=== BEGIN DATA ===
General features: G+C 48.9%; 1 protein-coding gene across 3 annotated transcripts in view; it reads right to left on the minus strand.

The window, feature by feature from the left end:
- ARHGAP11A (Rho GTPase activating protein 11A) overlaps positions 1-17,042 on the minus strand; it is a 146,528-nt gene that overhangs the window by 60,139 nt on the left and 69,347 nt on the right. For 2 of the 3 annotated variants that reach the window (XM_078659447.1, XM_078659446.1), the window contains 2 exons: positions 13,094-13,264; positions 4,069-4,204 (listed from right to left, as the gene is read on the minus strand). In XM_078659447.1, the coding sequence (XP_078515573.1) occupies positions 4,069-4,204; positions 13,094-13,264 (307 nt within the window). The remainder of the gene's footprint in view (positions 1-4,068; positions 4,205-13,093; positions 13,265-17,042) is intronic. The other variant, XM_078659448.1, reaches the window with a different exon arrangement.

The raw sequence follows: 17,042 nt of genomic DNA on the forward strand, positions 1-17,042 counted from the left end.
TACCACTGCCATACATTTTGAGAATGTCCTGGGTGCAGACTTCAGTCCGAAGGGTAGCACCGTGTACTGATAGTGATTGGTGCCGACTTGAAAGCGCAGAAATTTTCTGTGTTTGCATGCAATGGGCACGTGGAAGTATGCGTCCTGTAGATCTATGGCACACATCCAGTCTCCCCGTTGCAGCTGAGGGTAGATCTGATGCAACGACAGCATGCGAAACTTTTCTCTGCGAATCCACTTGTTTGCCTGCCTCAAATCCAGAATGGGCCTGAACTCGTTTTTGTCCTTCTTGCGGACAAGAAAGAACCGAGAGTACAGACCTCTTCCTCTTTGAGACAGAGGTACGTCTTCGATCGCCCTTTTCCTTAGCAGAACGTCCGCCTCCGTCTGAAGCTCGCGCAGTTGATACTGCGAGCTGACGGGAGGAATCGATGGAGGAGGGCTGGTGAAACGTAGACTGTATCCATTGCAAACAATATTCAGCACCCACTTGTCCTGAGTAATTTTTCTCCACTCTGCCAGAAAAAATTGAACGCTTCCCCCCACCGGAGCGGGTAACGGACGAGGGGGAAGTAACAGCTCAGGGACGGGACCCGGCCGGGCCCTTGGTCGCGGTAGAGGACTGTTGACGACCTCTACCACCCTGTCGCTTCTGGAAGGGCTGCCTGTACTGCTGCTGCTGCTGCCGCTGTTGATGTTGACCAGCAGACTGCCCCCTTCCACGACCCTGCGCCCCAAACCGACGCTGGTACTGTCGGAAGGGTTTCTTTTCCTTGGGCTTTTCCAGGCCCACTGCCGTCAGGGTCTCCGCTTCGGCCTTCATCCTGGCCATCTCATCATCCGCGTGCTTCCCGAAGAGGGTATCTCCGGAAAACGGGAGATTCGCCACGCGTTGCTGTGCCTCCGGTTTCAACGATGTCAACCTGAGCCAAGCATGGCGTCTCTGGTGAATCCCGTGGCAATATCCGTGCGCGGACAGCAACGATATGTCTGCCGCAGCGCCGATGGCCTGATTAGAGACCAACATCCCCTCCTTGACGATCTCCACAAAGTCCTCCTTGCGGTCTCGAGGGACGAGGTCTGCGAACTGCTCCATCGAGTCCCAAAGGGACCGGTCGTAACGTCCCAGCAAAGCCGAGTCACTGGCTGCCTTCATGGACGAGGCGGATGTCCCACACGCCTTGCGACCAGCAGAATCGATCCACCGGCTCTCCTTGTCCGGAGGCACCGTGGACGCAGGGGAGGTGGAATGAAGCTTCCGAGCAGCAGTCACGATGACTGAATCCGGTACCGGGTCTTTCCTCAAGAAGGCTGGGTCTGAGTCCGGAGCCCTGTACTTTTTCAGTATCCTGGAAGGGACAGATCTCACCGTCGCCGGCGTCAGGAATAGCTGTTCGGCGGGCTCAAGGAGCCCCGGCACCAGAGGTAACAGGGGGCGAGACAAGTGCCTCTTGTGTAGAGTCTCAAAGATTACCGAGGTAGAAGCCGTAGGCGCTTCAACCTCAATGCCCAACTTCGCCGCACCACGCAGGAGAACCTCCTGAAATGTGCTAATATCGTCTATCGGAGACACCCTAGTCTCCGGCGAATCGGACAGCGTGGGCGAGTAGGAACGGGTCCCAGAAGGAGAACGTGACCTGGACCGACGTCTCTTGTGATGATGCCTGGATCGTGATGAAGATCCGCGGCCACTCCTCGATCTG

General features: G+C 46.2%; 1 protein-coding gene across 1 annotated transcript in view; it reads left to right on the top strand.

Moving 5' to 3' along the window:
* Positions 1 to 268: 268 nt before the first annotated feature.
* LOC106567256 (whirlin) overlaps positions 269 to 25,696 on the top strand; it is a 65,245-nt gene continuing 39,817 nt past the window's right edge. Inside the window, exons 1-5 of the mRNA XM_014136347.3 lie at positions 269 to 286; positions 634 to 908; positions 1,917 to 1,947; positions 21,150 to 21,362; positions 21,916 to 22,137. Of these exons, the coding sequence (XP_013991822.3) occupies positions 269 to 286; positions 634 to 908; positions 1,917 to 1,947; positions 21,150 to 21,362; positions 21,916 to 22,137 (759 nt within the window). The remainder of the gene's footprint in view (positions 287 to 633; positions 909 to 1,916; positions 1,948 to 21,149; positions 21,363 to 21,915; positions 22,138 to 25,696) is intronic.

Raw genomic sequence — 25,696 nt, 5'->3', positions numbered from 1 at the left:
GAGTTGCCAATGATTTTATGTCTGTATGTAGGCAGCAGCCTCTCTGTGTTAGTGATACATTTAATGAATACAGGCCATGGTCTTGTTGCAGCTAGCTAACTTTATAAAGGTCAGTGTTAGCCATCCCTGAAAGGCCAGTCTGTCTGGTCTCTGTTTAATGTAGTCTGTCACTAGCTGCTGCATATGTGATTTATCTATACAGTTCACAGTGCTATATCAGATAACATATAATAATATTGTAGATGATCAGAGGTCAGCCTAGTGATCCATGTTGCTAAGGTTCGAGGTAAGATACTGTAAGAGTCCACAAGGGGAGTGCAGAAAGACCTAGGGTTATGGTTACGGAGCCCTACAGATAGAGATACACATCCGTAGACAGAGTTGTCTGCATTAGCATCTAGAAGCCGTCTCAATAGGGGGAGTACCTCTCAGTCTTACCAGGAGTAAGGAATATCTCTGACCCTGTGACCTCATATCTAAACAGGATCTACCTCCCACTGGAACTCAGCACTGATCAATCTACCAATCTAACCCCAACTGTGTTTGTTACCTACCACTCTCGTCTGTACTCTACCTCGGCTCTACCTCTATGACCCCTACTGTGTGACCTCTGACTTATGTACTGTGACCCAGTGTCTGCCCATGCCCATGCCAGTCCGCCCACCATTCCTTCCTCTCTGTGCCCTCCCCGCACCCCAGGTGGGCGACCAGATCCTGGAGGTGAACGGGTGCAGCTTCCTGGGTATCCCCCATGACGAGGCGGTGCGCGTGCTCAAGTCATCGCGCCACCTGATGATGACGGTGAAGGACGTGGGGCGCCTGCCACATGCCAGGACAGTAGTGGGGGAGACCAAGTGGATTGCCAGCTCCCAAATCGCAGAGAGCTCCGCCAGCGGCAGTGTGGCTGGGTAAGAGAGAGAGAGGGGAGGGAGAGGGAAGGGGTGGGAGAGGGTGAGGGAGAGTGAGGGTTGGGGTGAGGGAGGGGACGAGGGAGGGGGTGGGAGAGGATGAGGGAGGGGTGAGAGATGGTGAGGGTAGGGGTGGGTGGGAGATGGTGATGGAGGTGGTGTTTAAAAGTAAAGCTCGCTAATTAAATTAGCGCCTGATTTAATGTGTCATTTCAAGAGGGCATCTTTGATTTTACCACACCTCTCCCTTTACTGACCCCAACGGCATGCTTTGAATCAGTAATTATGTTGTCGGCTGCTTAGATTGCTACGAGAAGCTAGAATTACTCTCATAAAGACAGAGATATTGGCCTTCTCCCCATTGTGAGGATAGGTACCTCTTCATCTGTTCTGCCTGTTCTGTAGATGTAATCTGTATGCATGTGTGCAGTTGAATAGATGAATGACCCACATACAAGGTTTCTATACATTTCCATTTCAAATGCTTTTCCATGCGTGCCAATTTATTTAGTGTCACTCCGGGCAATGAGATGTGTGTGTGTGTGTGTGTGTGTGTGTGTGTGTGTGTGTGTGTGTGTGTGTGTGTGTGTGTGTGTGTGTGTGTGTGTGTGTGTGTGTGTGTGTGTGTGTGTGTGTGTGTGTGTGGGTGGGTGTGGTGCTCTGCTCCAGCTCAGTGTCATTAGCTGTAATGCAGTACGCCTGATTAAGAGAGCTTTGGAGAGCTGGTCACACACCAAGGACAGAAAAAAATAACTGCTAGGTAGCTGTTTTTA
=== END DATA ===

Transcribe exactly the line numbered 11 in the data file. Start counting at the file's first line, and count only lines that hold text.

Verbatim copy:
GAGTTGCCAATGATTTTATGTCTGTATGTAGGCAGCAGCCTCTCTGTGTTAGTGATACATTTAATGAATACAGGCCATGGTCTTGTTGCAGCTAGCTAACTTTATAAAGGTCAGTGTTAGCCATCCCTGAAAGGCCAGTCTGTCTGGTCTCTGTTTAATGTAGTCTGTCACTAGCTGCTGCATATGTGATTTATCTATACAGTTCACAGTGCTATATCAGATAACATATAATAATATTGTAGATGATCAGAGGTCAGCCTAGTGATCCATGTTGCTAAGGTTCGAGGTAAGATACTGTAAGAGTCCACAAGGGGAGTGCAGAAAGACCTAGGGTTATGGTTACGGAGCCCTACAGATAGAGATACACATCCGTAGACAGAGTTGTCTGCATTAGCATCTAGAAGCCGTCTCAATAGGGGGAGTACCTCTCAGTCTTACCAGGAGTAAGGAATATCTCTGACCCTGTGACCTCATATCTAAACAGGATCTACCTCCCACTGGAACTCAGCACTGATCAATCTACCAATCTAACCCCAACTGTGTTTGTTACCTACCACTCTCGTCTGTACTCTACCTCGGCTCTACCTCTATGACCCCTACTGTGTGACCTCTGACTTATGTACTGTGACCCAGTGTCTGCCCATGCCCATGCCAGTCCGCCCACCATTCCTTCCTCTCTGTGCCCTCCCCGCACCCCAGGTGGGCGACCAGATCCTGGAGGTGAACGGGTGCAGCTTCCTGGGTATCCCCCATGACGAGGCGGTGCGCGTGCTCAAGTCATCGCGCCACCTGATGATGACGGTGAAGGACGTGGGGCGCCTGCCACATGCCAGGACAGTAGTGGGGGAGACCAAGTGGATTGCCAGCTCCCAAATCGCAGAGAGCTCCGCCAGCGGCAGTGTGGCTGGGTAAGAGAGAGAGAGGGGAGGGAGAGGGAAGGGGTGGGAGAGGGTGAGGGAGAGTGAGGGTTGGGGTGAGGGAGGGGACGAGGGAGGGGGTGGGAGAGGATGAGGGAGGGGTGAGAGATGGTGAGGGTAGGGGTGGGTGGGAGATGGTGATGGAGGTGGTGTTTAAAAGTAAAGCTCGCTAATTAAATTAGCGCCTGATTTAATGTGTCATTTCAAGAGGGCATCTTTGATTTTACCACACCTCTCCCTTTACTGACCCCAACGGCATGCTTTGAATCAGTAATTATGTTGTCGGCTGCTTAGATTGCTACGAGAAGCTAGAATTACTCTCATAAAGACAGAGATATTGGCCTTCTCCCCATTGTGAGGATAGGTACCTCTTCATCTGTTCTGCCTGTTCTGTAGATGTAATCTGTATGCATGTGTGCAGTTGAATAGATGAATGACCCACATACAAGGTTTCTATACATTTCCATTTCAAATGCTTTTCCATGCGTGCCAATTTATTTAGTGTCACTCCGGGCAATGAGATGTGTGTGTGTGTGTGTGTGTGTGTGTGTGTGTGTGTGTGTGTGTGTGTGTGTGTGTGTGTGTGTGTGTGTGTGTGTGTGTGTGTGTGTGTGTGTGTGTGTGTGTGTGTGTGTGGGTGGGTGTGGTGCTCTGCTCCAGCTCAGTGTCATTAGCTGTAATGCAGTACGCCTGATTAAGAGAGCTTTGGAGAGCTGGTCACACACCAAGGACAGAAAAAAATAACTGCTAGGTAGCTGTTTTTA